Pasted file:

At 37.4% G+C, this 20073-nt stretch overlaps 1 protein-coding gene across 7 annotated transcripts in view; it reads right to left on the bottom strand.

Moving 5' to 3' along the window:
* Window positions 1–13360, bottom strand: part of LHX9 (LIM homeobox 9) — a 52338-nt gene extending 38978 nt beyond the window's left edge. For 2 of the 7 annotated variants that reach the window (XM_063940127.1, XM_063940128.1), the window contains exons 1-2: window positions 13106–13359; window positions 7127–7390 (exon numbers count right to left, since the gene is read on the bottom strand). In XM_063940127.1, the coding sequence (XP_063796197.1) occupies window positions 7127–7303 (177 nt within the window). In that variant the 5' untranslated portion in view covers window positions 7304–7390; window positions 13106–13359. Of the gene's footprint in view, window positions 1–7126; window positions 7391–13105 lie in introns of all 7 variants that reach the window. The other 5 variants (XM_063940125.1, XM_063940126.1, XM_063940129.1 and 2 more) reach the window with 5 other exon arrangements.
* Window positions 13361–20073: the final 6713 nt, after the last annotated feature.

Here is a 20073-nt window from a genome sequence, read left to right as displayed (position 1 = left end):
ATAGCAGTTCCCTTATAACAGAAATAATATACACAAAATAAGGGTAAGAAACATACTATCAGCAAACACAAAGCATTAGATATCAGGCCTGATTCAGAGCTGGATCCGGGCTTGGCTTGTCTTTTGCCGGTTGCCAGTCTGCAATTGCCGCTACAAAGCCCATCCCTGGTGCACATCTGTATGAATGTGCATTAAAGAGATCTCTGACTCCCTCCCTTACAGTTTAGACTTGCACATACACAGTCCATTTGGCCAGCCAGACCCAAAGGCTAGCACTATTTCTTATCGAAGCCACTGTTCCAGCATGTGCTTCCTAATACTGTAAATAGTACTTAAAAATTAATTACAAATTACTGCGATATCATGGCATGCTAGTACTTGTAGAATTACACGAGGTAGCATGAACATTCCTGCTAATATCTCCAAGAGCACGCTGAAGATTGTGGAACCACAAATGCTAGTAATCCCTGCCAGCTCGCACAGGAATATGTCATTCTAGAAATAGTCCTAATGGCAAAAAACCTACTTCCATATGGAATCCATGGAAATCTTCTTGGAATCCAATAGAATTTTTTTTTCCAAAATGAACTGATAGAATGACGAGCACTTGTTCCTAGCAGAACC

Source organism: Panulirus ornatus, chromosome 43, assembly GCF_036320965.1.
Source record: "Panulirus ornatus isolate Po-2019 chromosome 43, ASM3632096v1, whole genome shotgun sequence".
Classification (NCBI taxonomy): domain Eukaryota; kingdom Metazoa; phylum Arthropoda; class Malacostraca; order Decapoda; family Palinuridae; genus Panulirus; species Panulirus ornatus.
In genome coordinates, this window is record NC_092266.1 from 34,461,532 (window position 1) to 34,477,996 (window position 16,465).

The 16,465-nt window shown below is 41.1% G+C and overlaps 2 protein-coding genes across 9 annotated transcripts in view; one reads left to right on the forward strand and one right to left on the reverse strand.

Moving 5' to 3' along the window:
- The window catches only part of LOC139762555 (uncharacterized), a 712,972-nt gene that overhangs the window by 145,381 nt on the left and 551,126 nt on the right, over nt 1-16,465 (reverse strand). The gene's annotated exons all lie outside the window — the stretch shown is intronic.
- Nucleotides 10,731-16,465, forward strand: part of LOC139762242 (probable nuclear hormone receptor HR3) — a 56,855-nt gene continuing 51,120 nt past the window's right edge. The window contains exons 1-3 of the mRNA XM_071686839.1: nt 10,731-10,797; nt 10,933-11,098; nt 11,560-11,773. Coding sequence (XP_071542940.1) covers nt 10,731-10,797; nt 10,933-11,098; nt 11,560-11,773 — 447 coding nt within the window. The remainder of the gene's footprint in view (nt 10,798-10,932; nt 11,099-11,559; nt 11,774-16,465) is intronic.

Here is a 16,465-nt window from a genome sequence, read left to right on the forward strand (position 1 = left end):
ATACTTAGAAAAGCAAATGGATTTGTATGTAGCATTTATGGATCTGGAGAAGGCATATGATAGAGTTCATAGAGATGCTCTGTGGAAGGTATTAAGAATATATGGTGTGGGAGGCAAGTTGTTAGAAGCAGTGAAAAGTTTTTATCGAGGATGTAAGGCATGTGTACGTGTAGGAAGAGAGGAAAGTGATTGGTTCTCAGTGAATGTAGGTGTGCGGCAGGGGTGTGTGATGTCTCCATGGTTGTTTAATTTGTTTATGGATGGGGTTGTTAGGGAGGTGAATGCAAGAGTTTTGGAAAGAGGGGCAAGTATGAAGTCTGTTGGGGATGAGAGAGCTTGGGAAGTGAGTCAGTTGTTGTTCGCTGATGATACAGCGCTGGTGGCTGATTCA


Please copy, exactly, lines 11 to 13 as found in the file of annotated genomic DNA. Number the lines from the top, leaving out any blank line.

The 16,465-nt window shown below is 41.1% G+C and overlaps 2 protein-coding genes across 9 annotated transcripts in view; one reads left to right on the forward strand and one right to left on the reverse strand.

Moving 5' to 3' along the window:
- The window catches only part of LOC139762555 (uncharacterized), a 712,972-nt gene that overhangs the window by 145,381 nt on the left and 551,126 nt on the right, over nt 1-16,465 (reverse strand). The gene's annotated exons all lie outside the window — the stretch shown is intronic.